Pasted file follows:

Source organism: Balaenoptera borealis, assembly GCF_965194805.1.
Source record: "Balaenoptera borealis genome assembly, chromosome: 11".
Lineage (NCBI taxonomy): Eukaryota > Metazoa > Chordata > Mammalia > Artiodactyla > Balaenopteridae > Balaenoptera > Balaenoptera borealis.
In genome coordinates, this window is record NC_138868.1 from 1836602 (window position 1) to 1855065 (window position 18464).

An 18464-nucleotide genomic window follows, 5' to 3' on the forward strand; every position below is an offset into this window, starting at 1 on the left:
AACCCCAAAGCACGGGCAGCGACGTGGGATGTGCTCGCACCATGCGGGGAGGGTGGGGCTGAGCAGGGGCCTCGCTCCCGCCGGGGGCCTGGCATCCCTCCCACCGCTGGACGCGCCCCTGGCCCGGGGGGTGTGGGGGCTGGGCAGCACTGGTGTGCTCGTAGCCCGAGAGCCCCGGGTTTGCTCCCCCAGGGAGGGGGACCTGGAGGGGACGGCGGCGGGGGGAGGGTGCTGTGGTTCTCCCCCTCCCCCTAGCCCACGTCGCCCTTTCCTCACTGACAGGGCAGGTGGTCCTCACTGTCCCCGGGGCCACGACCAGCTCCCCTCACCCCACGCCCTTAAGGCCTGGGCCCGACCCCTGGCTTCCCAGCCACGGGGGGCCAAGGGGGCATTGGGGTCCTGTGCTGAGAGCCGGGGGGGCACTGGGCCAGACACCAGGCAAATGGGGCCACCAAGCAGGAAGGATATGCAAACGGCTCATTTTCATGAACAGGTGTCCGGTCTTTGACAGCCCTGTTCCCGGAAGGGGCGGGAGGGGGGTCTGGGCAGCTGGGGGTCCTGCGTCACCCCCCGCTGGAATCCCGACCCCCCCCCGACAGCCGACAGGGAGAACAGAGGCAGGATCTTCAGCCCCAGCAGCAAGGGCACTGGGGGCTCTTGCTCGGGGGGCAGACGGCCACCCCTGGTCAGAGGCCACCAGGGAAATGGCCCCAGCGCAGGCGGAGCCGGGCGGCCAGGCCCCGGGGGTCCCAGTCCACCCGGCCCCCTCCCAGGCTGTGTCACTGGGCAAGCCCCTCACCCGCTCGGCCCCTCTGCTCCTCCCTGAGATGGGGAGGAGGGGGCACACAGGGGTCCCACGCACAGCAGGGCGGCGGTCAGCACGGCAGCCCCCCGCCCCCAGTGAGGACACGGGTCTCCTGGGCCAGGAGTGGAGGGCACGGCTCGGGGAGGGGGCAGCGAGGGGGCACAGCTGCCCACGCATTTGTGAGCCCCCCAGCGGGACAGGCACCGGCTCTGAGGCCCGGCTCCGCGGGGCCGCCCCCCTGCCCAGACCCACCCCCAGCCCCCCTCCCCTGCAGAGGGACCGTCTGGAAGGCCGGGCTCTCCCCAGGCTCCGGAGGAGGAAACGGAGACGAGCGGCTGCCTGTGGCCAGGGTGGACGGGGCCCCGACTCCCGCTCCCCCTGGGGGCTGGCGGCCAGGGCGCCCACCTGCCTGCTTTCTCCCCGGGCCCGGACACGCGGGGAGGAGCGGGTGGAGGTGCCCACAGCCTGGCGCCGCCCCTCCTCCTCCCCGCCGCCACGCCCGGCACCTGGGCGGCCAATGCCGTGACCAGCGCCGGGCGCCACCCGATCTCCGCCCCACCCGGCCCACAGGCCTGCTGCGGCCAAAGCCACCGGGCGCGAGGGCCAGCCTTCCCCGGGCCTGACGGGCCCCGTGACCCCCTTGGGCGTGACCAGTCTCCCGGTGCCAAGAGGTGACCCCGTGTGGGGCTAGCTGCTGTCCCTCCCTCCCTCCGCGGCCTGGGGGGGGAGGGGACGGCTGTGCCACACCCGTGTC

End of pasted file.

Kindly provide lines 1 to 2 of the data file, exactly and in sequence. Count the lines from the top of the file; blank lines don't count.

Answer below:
Source organism: Balaenoptera borealis, assembly GCF_965194805.1.
Source record: "Balaenoptera borealis genome assembly, chromosome: 11".